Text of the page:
A Crossbreed Who Hasn't Got the Hump; ANSWERS TO CORRESPONDENTS

Article excerpt

QUESTION Is it possible to cross a Dromedary with a Bactrian camel?

How many humps would the offspring have?

IT IS possible to cross the two, indeed there is some doubt whether the Bactrian and Dromedary are different breeds, as they are able to mate freely.

Of the many crosses, the most prolific is the heavy Anatolian one-humped camel, which is half-Bactrian and half-Dromedary.

Because of their superior size and weight, which can go up to 1,000kg, they are used for heavy agricultural work and commercial transport.

In 1998 a more extraordinary cross was made by scientists in the United Arab Emirates who created Rama, a camel-llama hybrid known as a Cama. He has the short ears and long tail of a camel, but the cloven hooves of a llama, distinct from the single footpad of the camel.

He was born without his father's hump.

Leonard Chapman, London W2.

QUESTION What is the Rule of 78 with regards to money lending?

THIS is a formula introduced under the Consumer Credit Act 1974 to provide fair treatment for the lender and borrower when dealing with credit charges which are payable when a borrower wishes to settle his loan early.

It applies to loans regulated by the act where the borrower agrees to pay a fixed sum of charges over the term of the loan by equal monthly instalments.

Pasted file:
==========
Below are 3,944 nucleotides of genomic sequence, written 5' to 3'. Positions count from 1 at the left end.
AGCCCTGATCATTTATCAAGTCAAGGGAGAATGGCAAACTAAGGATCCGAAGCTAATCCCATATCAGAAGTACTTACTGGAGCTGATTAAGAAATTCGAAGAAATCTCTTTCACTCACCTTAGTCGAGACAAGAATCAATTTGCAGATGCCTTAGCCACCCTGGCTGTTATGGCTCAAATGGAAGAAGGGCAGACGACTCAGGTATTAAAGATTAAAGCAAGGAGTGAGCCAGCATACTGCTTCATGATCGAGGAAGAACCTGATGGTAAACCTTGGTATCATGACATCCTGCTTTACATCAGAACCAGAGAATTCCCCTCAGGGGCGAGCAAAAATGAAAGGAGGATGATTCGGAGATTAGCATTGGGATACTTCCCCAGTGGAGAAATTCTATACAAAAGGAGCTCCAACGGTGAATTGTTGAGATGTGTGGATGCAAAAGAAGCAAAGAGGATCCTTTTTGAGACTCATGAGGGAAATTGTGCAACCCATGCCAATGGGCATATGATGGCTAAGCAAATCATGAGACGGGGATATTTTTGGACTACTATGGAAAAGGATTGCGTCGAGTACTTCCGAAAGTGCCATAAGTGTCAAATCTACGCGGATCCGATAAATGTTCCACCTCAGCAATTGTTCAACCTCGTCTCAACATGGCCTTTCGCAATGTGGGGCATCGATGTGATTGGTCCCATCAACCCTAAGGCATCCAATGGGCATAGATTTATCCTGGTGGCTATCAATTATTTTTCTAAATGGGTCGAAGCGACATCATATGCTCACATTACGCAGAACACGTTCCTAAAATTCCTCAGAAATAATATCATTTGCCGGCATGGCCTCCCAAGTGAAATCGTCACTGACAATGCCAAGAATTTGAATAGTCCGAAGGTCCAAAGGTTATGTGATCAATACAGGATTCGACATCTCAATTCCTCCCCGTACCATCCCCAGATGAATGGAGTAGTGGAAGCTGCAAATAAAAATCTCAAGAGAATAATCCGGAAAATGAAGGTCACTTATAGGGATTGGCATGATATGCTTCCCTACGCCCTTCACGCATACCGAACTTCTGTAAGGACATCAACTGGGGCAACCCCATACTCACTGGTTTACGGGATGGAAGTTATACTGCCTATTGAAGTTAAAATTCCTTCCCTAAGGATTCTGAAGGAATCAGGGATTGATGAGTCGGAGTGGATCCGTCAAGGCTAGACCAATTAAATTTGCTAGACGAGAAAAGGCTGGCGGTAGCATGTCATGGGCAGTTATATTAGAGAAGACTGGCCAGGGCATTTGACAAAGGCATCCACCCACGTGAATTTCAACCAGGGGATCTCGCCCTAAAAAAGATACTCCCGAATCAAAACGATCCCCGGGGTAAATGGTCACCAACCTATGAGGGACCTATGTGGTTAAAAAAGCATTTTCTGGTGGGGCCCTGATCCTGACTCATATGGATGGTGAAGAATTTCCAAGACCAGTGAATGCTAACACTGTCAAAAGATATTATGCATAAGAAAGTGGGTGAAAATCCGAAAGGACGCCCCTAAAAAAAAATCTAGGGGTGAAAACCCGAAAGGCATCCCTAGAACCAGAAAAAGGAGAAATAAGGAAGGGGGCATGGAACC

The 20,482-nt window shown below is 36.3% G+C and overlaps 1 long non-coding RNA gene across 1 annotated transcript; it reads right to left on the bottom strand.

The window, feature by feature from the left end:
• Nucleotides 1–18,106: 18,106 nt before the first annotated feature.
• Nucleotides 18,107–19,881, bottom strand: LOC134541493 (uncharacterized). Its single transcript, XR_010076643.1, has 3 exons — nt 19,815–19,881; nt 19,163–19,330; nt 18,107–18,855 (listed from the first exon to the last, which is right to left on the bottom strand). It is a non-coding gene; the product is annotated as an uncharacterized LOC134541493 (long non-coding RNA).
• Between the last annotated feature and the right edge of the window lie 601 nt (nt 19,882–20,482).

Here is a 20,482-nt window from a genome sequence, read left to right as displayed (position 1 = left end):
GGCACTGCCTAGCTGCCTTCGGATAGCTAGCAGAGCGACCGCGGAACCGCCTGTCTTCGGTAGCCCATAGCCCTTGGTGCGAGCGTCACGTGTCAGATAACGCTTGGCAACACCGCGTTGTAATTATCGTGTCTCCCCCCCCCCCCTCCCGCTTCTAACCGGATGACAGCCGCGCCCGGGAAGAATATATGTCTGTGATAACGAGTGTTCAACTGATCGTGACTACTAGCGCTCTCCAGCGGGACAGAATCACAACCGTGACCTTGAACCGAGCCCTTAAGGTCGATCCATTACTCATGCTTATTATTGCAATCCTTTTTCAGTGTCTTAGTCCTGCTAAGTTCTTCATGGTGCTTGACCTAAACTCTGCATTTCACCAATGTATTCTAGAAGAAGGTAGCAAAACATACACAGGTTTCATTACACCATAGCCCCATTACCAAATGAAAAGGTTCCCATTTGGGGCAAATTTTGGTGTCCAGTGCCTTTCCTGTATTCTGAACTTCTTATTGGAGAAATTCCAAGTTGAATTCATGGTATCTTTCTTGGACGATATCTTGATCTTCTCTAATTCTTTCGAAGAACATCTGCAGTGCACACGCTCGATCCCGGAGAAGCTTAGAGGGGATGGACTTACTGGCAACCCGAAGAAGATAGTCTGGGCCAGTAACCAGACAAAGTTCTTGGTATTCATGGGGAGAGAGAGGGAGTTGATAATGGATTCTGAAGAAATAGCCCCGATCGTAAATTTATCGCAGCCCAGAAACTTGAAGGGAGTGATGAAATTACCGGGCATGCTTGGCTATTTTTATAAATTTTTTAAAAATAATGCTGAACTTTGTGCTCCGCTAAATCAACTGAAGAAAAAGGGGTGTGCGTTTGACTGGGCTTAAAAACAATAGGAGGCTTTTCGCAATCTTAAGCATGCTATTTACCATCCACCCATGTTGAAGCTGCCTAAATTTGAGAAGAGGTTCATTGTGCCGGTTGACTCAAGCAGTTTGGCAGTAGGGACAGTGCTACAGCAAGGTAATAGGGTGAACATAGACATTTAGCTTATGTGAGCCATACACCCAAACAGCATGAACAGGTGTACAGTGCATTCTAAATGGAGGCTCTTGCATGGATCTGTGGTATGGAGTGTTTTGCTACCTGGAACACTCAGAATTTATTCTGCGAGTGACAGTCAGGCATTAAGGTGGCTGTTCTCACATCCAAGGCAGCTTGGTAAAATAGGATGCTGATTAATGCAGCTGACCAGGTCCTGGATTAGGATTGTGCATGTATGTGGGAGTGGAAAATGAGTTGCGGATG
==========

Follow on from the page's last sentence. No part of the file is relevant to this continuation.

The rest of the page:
Confusion arises in that the regulations governing such settlements are called 'Rebate on Early Settlement' and borrowers may expect a refund of credit charges already paid. This is not so. The 'rebate' relates to a reduction in the total credit charges that would have been payable, had the loan run its full term.

In the event of early repayment, the Rule of 78 is applied to determine the amount required from the borrower to settle the outstanding capital sum and credit charges.

The monthly instalments under such loans are not split in regular proportions between reduction of the capital sum and payment of the credit charges, since the latter are greater in the early life of the loan when the debt is larger.

The Rule of 78 calculation assumes that on, for example, a 12-month contract, the credit charges are spread on the basis of 12/78ths of the total charges in month one, 11/78ths in month two and so on ('78' is the sum of the numbers one to 12, hence the rule's name).

Some adjustment is also permitted to compensate the lender for its setting-up costs, which may not be fully recouped when a loan is settled early. …